(click on images to enlarge)
GEORGIAN SILVER SUGAR TONGS
of the period 1770 to 1820
This period of English history was a time of great change and a time
of great prosperity for England. As a result of this prosperity it was a
growth period for silver table-ware, much of which still survives today.
For sugar tongs, this period saw the change from tea tongs, through cast
sugar tongs to the standard style sugar tongs, (or sugar bows). It is
also the period when bright cut engraving was at its peak.
Cast tongs are relatively rare and rarer still are cast tongs that are
un-damaged for, despite appearance, they are very delicate.
These were made in 3 pieces, the two arms and the bow. The bow was
soldered to the two arms and usually the hallmark and maker’s marks were
stamped at the joins.
A pair of cast tongs by Elizabeth Taylor c 1775
Lion passant mark
Elizabet Taylor mark
Cast tongs only lasted a very short time, from about 1765 to 1780.
After this came the standard sugar tongs. To start with they were plain
or with a simple thread or beaded edge but very soon the fashion for
bright cut engraving took over and dominated sugar tongs through to the
An early pair of beaded sugar tongs by George Burrows I c1780
Whilst the vast majority of these sugar tongs were assayed in London,
they were also made in the provinces, most notably Newcastle. From
Newcastle we see sugar tongs made by all the well known makers of the
time including the Robertsons, the Langlands and Thomas Watson.
We also see examples of tongs assayed in Exeter, York, Sheffield,
Birmingham, Edinburgh and Dublin. In fact the Irish tongs are some of
the very best examples of sugar tongs of this period.
The real focus must however be London, where a huge number of sugar
tongs were produced by many different makers. This period saw the
creation of some of the big silver-ware companies, for example the
There are many sugar tongs hall-marked by silver-smiths who were part of
the great Chawner company, including William & Thomas Chawner, Richard
Crossley and the Williams, Eley & Fearn, to name but a few.
However, no study of sugar tongs of this period can be undertaken
without considering the Bateman family. Silver sugar tongs of the
Georgian period are dominated by the Batemans. Of all the makers, they
were the most prolific by far. These tongs are also the most well known
and are recognized by all collectors, not just of sugar tongs, but of
most types of silver of this period. From my collection of London sugar
tongs, over 25% are from the Bateman workshops, and they did not
specialize in flatware only!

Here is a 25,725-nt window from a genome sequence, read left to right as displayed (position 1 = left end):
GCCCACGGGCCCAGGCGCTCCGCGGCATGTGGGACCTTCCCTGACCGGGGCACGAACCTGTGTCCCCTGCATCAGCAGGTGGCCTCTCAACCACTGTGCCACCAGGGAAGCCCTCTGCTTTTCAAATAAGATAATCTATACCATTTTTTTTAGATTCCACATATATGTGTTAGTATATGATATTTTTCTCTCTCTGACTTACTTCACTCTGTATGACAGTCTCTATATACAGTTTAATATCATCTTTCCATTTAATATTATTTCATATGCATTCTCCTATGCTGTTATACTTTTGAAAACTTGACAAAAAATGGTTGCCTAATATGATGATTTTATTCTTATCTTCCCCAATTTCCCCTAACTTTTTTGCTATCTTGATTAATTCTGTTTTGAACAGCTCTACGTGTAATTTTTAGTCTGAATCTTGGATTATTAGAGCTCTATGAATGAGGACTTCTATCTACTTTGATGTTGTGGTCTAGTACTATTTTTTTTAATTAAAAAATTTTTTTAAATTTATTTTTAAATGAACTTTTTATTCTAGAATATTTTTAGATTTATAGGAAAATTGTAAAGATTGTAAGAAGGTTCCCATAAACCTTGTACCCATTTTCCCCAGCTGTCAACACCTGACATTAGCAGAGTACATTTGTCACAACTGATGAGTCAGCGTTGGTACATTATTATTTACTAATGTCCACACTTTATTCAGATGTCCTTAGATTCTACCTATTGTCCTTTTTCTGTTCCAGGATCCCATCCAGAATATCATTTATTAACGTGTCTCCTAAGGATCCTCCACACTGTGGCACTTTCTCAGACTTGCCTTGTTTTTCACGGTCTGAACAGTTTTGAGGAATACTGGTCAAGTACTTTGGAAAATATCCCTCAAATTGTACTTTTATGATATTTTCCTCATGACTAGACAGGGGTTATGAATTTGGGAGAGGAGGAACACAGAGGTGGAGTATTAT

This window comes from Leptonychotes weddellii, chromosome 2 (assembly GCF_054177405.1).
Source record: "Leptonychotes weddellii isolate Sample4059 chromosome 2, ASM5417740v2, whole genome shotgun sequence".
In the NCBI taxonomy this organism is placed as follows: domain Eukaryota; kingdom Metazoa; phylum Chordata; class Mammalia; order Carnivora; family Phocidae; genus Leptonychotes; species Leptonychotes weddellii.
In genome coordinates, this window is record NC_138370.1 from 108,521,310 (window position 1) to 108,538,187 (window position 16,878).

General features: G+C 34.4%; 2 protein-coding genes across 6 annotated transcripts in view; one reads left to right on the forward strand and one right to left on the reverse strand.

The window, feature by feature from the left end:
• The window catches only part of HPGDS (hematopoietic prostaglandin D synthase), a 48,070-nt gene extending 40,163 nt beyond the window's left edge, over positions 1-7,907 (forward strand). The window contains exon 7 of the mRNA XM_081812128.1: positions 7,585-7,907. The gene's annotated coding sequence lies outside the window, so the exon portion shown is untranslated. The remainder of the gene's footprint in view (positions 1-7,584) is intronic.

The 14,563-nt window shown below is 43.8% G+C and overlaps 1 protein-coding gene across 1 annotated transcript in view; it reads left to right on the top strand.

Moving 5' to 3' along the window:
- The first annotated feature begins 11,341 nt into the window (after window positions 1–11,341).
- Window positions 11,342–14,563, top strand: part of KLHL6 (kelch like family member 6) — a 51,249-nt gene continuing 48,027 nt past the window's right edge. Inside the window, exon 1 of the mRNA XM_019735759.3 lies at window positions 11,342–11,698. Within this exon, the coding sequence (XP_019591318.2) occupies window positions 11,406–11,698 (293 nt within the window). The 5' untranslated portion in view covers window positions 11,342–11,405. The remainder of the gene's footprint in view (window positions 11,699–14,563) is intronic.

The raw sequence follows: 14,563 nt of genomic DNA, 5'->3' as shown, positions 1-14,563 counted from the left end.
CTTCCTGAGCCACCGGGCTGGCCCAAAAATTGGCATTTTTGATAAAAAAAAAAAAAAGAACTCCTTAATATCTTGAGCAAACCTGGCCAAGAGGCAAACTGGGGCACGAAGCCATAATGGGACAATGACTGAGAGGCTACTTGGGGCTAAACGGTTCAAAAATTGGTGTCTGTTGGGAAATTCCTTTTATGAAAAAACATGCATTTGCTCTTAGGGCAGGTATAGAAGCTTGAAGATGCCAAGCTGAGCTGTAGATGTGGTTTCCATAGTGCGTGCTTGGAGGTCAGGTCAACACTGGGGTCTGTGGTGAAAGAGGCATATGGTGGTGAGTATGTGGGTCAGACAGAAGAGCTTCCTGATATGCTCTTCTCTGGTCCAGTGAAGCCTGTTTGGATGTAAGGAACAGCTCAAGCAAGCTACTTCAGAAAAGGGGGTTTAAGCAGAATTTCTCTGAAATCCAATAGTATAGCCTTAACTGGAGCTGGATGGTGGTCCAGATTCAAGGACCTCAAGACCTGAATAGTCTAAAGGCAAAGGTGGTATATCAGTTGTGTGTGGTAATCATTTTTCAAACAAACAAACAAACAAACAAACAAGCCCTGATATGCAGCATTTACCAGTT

The style of Bateman sugar tongs is very distinctive, and I would
maintain, different from all others, starting with Hester and right
through to William Bateman I.
A pair of Hester Bateman Adam style sugar tongs, dated c1780
A pair of Peter & Anne Bateman, flared and shaped bright cut
tongs dated 1798
The Batemans were not alone though. There were many other makers.
From my collection I have identified over 130 different London maker’s
marks for silver sugar tongs during this period, and this will be by no
means all of them. The size, shape and style of these tongs varies
considerably, not just between different makers, but also between tongs
made by the same maker.
An early pair of flared, Adam style tongs by Benjamin
Mountigue, dated c1780
A pair of “standard” style tongs by Charles Hougham, dated
The style and shape of the Charles Hougham tongs shown above is much
more 'the norm'. There are many, many examples of tongs very similar to
Of course the most fascinating aspect of this subject is the variety –
it is extremely unlikely that you will ever see two identical pairs of
bright cut tongs. Interestingly it is the Batemans who made more
'identical' tongs than any other maker, although, as they were all hand
made, even these are not quite identical.
Gradually, the fashion for bright cut engraving died away and by
1805-1810, we start to see more and more plain or 'Old English' style
tongs, until by about 1820, bright cut engraving had virtually died
This timing coincided with the introduction of the standard patterns,
(King’s pattern and Fiddle pattern), and the increase in the use of
A pair of Peter & William Bateman plain tongs, dated 1812.
In a study of these sugar tongs, we should also look at the cups.
Again these come in many styles, shapes and sizes.
A range of cup styles
The final part to look at is the monogram. On many pairs of tongs, the
monogram has been removed, often badly. This will have been done in
order to sell the item or, having been sold, to put a new monogram to
it. Often the monogram will be dated later than the original tongs.
It also seems that sugar tongs have been a very popular betrothal or
wedding gift and are initialed as such. Many people prefer to see a
piece without the monogram. Personally I like to see monograms because
they add the personal touch to a beautiful piece of 200 year old British
Graham Hodges - 2005 © -
ASCAS Member Graham Hodges has created
a highly informative web-site fully devoted to Georgian silver sugar